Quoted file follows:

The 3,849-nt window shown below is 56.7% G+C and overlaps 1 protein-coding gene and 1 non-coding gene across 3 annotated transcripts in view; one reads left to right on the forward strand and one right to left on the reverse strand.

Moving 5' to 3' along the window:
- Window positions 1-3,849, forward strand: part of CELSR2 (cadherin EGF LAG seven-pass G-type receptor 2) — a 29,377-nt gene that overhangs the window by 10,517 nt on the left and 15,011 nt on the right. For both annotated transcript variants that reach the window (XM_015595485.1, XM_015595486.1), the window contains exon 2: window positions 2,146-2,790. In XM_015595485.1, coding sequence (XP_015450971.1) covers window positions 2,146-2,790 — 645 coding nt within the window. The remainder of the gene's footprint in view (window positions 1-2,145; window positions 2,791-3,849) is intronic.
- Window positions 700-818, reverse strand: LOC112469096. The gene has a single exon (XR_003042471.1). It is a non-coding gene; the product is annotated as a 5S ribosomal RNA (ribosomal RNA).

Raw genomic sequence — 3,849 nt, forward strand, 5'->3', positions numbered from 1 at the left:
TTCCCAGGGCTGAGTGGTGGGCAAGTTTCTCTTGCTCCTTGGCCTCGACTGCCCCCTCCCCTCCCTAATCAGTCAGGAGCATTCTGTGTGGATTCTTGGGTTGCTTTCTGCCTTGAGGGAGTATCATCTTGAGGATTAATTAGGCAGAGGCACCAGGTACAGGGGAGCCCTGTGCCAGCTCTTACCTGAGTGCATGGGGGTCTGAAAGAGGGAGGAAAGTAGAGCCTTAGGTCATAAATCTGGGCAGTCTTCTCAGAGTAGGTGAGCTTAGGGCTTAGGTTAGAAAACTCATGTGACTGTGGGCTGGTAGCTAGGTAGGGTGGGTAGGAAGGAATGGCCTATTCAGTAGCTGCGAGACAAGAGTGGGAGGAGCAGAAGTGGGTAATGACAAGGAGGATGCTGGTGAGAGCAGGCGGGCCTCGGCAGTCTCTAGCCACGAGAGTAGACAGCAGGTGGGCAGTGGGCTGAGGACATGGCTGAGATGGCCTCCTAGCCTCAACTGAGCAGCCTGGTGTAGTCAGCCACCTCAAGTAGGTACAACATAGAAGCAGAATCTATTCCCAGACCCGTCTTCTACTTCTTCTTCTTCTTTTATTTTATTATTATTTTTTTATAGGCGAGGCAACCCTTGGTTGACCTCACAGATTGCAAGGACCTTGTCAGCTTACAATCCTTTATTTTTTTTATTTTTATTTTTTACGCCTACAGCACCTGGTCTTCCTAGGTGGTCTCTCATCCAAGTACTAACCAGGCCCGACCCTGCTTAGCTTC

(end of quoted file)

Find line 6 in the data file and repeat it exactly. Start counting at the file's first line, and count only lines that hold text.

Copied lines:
TTCCCAGGGCTGAGTGGTGGGCAAGTTTCTCTTGCTCCTTGGCCTCGACTGCCCCCTCCCCTCCCTAATCAGTCAGGAGCATTCTGTGTGGATTCTTGGGTTGCTTTCTGCCTTGAGGGAGTATCATCTTGAGGATTAATTAGGCAGAGGCACCAGGTACAGGGGAGCCCTGTGCCAGCTCTTACCTGAGTGCATGGGGGTCTGAAAGAGGGAGGAAAGTAGAGCCTTAGGTCATAAATCTGGGCAGTCTTCTCAGAGTAGGTGAGCTTAGGGCTTAGGTTAGAAAACTCATGTGACTGTGGGCTGGTAGCTAGGTAGGGTGGGTAGGAAGGAATGGCCTATTCAGTAGCTGCGAGACAAGAGTGGGAGGAGCAGAAGTGGGTAATGACAAGGAGGATGCTGGTGAGAGCAGGCGGGCCTCGGCAGTCTCTAGCCACGAGAGTAGACAGCAGGTGGGCAGTGGGCTGAGGACATGGCTGAGATGGCCTCCTAGCCTCAACTGAGCAGCCTGGTGTAGTCAGCCACCTCAAGTAGGTACAACATAGAAGCAGAATCTATTCCCAGACCCGTCTTCTACTTCTTCTTCTTCTTTTATTTTATTATTATTTTTTTATAGGCGAGGCAACCCTTGGTTGACCTCACAGATTGCAAGGACCTTGTCAGCTTACAATCCTTTATTTTTTTTATTTTTATTTTTTACGCCTACAGCACCTGGTCTTCCTAGGTGGTCTCTCATCCAAGTACTAACCAGGCCCGACCCTGCTTAGCTTC